I returned last night from a 2-week trip to Israel and Palestine. We spent a Jewish Sabbath in an orthodox town development that is part of an older city that works rather like a suburb to Jerusalem (kind of the Long Beach to Los Angeles [no, it’s not a settlement]), and I went to Jericho via 2 different taxi cabs (one Israeli, and one Palestinian). We spent time in Tel Aviv, a new city which houses more Bauhaus buildings than any city in the world, and we walked around Jaffa, which is reputedly the oldest port in the world. We saw churches, mosques, art galleries, ballets, street people, beggars, date sellers, and a lot of cats. We saw two camels. We saw Israeli army recruits, who were less than 5 feet tall. We met a 9th generation Jerusalem textile dealer who obtains and sews religious gear for Catholic bishops, Protestant ministers, Muslim Imams, and Chasidic Jews. His shop has a glass floor, under which you can see the remains of a Byzantine Church. His wife sat by the cash register smiling at us in her hijab. In Beit Shemesh, women wear chic wigs and dresses on one side of the street and their husbands and sons wear black yarmulkes and jogging shorts, while across the street Chasidic men in fur hats and peyot (long curling side locks) walk rather than drive. The two sides don’t meet, and you best not cross over to encounter the Chasids unless you’re wearing the appropriate gear (and are also a man).
It’s a crazy place. Chaotic, strange, inspiring, sobering. Divided.
Many people have written about the political “situation(s)” in the Middle East. I am not a skilled political thinker – having grown up with angry, undereducated Republicans, who didn’t really understand the art of political dialogue. My husband’s family engages in this kind of conversation on a regular basis. But political discussion has never felt easy to me. So I tend not to engage in it.
I met people whom I liked very much. I liked the women who talked with me in Beit Shemesh even though I am clearly not an “observant” Jew. I liked the Romanian couple whom we met on our tour of Jericho and who asked if the orthodox priest at the brand spanking new church in Jericho could say a prayer for a relative or me. I gave them my grandmother’s name, as she was – at least originally – a Russian Orthodox Christian. And I liked the Arab-Israeli cab driver, who explained that in order to maintain his Israeli citizenship, he had to maintain an apartment in Jerusalem as well as a house in Bethlehem – a practice which he felt was discriminatory. I liked the woman who helped us in Tel Aviv – she had both a German and an Israeli passport and identified as Jewish, Israeli, AND German.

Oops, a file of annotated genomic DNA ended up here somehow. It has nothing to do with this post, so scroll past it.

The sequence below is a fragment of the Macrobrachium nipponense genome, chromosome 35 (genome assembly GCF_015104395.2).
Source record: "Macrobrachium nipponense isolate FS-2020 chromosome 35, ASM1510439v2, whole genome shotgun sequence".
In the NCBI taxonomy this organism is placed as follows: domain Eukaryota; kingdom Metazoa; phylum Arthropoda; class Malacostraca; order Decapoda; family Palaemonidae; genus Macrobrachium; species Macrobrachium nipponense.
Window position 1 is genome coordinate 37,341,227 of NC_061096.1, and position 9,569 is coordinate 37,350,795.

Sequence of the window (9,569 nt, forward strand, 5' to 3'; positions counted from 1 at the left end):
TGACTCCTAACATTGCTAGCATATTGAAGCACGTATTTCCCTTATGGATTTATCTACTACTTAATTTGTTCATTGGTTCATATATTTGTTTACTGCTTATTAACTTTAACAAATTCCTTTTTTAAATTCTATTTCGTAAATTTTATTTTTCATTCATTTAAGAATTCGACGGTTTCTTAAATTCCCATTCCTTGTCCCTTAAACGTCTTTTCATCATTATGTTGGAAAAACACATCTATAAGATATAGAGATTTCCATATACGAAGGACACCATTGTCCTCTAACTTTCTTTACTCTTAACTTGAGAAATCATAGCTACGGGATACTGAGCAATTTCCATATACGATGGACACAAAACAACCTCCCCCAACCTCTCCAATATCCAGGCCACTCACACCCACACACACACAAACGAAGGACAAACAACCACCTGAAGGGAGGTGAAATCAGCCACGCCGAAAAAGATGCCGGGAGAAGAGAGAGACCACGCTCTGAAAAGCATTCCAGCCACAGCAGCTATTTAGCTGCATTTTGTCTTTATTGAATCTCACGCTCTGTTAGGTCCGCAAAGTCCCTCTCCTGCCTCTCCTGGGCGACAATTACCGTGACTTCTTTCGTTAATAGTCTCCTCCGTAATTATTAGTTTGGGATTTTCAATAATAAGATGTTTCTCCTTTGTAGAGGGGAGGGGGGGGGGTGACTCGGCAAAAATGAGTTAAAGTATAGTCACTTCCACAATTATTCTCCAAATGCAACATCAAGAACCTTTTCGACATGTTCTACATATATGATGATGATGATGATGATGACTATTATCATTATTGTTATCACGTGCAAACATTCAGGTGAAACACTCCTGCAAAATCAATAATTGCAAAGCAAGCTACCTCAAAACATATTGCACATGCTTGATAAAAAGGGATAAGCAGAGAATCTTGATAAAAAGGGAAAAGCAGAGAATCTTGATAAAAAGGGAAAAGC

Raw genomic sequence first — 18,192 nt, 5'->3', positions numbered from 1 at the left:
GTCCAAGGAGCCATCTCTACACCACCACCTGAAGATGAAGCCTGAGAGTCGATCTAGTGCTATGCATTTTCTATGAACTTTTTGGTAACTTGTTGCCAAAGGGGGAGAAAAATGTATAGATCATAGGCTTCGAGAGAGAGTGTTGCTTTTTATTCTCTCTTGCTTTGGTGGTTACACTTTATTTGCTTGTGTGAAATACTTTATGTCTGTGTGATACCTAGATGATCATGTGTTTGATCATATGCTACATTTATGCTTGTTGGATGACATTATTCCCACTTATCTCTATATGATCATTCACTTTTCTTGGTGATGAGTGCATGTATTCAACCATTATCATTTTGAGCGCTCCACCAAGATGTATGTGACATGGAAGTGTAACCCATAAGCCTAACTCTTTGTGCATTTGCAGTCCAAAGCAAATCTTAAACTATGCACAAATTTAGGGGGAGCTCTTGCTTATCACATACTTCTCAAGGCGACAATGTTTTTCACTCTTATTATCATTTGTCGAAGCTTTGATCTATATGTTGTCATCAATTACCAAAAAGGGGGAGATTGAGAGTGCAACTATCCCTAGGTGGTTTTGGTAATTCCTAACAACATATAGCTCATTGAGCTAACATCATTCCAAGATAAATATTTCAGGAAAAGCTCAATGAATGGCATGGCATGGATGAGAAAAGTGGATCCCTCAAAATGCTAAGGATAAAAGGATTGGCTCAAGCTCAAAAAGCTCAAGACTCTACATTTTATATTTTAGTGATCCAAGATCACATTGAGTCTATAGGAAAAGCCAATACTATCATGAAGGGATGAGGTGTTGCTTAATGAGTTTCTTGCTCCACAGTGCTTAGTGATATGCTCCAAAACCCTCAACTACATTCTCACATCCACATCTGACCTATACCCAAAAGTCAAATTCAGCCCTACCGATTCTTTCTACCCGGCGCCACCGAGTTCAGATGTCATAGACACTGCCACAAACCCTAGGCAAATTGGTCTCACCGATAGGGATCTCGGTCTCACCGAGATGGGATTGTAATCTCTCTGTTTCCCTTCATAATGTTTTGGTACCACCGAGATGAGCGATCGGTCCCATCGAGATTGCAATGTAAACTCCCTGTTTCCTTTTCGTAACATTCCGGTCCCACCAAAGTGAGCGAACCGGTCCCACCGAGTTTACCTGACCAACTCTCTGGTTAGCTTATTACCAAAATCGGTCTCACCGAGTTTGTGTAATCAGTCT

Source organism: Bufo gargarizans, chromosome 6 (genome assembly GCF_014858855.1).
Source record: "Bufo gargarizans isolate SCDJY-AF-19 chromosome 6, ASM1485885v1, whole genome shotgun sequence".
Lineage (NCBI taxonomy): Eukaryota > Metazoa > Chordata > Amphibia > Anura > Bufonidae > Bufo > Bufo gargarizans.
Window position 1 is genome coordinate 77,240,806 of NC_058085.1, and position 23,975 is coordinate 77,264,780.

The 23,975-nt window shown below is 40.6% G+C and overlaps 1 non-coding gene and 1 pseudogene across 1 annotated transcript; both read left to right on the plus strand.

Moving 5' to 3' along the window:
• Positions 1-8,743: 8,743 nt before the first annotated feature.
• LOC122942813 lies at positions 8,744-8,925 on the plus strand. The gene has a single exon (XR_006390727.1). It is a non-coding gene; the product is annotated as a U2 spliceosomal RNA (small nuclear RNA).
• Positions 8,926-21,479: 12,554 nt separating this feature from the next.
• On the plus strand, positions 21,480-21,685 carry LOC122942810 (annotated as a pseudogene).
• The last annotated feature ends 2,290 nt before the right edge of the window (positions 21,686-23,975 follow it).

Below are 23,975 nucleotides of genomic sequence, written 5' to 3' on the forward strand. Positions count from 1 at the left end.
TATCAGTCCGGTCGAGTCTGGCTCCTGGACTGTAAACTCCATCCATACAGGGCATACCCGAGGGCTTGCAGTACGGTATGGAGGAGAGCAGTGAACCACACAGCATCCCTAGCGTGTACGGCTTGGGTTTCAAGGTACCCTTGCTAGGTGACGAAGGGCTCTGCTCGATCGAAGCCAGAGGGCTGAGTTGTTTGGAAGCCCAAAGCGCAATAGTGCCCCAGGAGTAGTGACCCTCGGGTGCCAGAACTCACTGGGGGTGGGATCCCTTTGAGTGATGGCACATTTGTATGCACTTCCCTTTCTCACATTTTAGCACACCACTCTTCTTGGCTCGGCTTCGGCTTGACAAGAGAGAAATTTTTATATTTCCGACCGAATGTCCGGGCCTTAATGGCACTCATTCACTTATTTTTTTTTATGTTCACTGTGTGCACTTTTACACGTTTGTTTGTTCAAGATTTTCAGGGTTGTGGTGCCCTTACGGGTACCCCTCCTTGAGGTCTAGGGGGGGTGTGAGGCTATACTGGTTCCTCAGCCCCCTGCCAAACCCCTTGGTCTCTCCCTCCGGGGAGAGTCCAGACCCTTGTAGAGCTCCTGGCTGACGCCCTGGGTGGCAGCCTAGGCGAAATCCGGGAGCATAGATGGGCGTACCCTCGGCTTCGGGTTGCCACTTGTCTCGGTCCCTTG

Then we came home, and our taxi drove us home from the airport. We saw areas of Los Angeles, that – frankly – looked much worse than Jericho.
Where people looked poorer, and the buildings more derelict. The public transportation in Israel – with the exception of a very mean sherut driver – was terrific. You could get everywhere. The light-rail of Jerusalem is a work of art.
We can argue – and do – about the two-state solution, versus the one-state solution, and what to do about Syria, and Egypt and Lebanon, where a dear friend grew up. But my biggest take away, is thinking about what to do HERE, with the situation in THIS desert – where there are far more homeless people, and not so many cats.
Here’s hoping that in 2014, we can find ways to help the people who live in the divided Los Angeles, divided California, and divided America.